2020-02-29 12:31:55 • ID: 2154
Ein Aqef: Aurignacian from the Negev?
Figure 1:These are Upper Paleolithic tools from a very small Surface Scatter at Ein Aqef (Negev desert; Figure 2 / Wikimedia Creative Commons). Until some 30 years ago Upper Paleolithic ensembles in the Levant postdating the Middle to Upper Paleolithic transition and predating the Epipaleolithic were related in one way or another to various stages of the “Aurignacian” sensu lato.
This view was early established by Zumoffen, who worked in the Lebanon early in the 20th century. He excavated Upper Paleolithic deposits at the Antelias cave in the Valley of Antelias, which was named after a small coastal town some kilometers north from Beirut.
Later researchers (Garrod 1953; Neuville 1934; Rust, 1950) reconstructed the Levantine Upper Paleolithic sequence as a unilinear evolution of Aurignacian variants finally evolving to the Epipaleolithic.
This paradigm was challenged since the late 1980ies by creating two independent “phyla“ of evolution: The “Leptolithic lineage” which stretches from the transitional Emiran at ca. 50 k.a. cal. BP right through to the onset of the Late Epipaleolithic Natufian. This Leptolithic lineage comprises the:
- An as yet unnamed industry beginning in Boker Tachtit 4
- The Early Ahmarian c 45 and 46 k.a. BP (47-49 k.a.cal. BP) until c 30 k.a. cal. BP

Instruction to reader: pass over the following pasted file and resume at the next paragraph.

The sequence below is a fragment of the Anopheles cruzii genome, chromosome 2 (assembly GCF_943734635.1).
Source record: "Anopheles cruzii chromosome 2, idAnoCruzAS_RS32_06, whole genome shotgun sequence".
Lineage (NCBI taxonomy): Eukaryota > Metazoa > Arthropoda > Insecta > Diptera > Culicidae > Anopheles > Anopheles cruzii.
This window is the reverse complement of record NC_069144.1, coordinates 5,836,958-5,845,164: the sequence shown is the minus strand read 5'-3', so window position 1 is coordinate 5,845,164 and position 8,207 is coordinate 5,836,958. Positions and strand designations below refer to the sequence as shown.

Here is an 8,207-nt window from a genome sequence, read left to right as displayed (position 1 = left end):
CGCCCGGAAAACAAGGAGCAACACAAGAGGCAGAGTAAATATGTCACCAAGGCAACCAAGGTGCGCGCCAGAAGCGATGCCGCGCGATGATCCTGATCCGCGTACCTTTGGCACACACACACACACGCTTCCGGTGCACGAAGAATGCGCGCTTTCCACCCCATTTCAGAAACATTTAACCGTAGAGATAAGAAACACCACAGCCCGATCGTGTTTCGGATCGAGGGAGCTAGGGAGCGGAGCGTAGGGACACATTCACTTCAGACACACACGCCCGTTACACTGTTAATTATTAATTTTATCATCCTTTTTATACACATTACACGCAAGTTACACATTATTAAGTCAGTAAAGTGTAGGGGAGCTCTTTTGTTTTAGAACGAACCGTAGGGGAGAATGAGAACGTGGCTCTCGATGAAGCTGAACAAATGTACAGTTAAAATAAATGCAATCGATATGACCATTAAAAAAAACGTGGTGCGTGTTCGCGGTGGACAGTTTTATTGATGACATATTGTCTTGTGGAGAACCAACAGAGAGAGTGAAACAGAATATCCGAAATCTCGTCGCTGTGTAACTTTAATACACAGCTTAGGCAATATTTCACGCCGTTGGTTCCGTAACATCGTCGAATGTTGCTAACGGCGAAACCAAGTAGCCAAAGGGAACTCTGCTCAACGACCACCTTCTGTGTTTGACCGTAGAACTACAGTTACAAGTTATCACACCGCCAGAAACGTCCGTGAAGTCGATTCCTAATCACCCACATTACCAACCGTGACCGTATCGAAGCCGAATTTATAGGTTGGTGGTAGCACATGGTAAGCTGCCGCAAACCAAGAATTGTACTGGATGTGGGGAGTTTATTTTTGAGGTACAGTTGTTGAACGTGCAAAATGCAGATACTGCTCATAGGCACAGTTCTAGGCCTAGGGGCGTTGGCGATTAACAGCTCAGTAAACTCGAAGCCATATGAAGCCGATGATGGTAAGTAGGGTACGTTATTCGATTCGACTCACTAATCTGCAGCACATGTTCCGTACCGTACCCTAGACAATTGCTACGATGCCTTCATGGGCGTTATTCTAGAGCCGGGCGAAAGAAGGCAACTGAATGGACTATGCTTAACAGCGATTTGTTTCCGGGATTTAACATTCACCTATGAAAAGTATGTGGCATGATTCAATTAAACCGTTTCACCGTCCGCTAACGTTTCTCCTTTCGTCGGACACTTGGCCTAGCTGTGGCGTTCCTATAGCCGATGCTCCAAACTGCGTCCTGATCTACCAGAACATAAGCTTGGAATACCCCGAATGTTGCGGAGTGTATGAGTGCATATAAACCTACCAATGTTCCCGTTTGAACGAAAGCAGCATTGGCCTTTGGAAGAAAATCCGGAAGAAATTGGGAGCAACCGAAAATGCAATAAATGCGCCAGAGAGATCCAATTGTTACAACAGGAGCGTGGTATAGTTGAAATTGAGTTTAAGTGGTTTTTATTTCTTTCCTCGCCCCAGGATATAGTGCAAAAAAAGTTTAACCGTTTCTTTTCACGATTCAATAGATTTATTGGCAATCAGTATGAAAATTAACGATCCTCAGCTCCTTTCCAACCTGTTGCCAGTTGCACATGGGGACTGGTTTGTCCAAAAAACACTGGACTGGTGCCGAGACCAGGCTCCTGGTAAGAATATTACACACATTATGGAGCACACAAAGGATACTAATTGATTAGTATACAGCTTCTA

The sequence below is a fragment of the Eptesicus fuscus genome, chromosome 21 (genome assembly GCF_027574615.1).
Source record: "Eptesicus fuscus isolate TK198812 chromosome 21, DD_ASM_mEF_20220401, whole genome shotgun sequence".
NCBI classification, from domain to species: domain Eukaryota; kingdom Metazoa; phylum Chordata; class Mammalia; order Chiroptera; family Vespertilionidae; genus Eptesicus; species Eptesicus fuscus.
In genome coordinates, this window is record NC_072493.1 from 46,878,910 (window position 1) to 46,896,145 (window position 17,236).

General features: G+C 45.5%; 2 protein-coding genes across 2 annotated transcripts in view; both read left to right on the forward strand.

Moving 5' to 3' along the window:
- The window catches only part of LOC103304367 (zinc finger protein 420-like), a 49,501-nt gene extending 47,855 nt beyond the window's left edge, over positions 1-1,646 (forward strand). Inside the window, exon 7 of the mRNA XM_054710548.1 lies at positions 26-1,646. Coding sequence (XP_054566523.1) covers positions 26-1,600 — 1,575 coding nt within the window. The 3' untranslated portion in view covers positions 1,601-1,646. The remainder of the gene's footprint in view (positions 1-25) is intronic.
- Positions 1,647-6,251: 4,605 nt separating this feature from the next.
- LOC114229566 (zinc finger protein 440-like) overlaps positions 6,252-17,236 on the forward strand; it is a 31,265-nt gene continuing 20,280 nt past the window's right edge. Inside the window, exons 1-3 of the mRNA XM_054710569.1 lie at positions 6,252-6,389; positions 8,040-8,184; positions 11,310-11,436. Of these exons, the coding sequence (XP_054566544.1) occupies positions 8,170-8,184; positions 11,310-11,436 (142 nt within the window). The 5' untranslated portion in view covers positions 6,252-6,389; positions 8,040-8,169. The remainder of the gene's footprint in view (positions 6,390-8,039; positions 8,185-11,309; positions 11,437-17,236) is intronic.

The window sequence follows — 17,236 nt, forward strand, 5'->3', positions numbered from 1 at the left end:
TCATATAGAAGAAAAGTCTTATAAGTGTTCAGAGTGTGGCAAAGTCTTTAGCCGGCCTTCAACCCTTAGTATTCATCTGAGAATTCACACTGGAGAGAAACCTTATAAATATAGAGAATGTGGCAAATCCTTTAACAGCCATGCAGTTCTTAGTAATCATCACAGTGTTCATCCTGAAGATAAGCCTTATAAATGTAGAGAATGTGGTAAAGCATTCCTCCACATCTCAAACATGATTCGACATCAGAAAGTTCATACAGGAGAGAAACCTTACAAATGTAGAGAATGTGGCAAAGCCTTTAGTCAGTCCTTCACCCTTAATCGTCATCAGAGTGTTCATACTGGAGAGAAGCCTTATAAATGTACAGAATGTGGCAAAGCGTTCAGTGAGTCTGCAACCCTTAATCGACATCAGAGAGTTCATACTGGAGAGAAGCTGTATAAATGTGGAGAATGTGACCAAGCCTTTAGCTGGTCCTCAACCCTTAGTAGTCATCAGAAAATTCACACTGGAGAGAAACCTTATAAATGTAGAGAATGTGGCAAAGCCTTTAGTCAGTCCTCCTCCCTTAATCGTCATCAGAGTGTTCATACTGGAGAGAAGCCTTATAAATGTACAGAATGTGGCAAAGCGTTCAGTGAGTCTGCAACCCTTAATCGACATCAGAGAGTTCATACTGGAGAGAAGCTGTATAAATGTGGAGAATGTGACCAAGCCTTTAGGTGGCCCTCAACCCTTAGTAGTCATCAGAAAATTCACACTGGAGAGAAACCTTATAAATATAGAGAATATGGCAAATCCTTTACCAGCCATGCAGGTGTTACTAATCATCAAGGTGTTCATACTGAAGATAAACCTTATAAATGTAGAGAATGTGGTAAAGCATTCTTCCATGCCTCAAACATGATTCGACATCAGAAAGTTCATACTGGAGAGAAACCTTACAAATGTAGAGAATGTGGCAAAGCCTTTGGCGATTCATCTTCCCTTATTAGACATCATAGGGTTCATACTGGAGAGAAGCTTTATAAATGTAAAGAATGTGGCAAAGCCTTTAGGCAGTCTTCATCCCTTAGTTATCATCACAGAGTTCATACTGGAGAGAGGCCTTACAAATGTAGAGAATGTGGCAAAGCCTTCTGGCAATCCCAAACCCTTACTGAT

- The Late Ahmarian (Masraqan; ca.30-25 k.a. BP)
- The Pre-Natufian Epipaleolithic complex.
The Levantine Aurignacian sensu strictu which is identified with ensembles that encompass nosed and carinated scrapers, strangled blades with lateral retouches dihedral and truncation burins, Dufour bladelets (some twisted, some incurvate), and (small) el-Wad points. Bone tools, if present, include points and awls, and split base points, which are so well known from the European Aurignacian.
The best documented non-calibrated Radiocarbon dates for the Levantine sites scatter around 34-36 k.a BP. Manot cave shows calibrated dates of 38-34 k.a. cal.BP- clearly younger than the (Proto)-Aurignacian of Europe.
It should be pointed out that the European Aurignacian” is rich in tools on blade and bladelet blanks as well as blade/bladelet cores, while in the Levant, the local Aurignacian is considered primarily as a flake-based industry.
Nevertheless, there are considerable numbers of blade/lets in those assemblages assigned to the Levantine Aurignacian sensu strictu which were fashioned into scrapers, burins, retouched blades and bladelets.
Actually it is debated if there further technocomplexes, that should be differentiated both from the Ahmarian and Aurignacian. Concerning the small collection of artifacts (carinated scraper, thick scrapers on short blades, burin) , shown here, I am not sure if I should call them “Aurignacian” in a strict sense.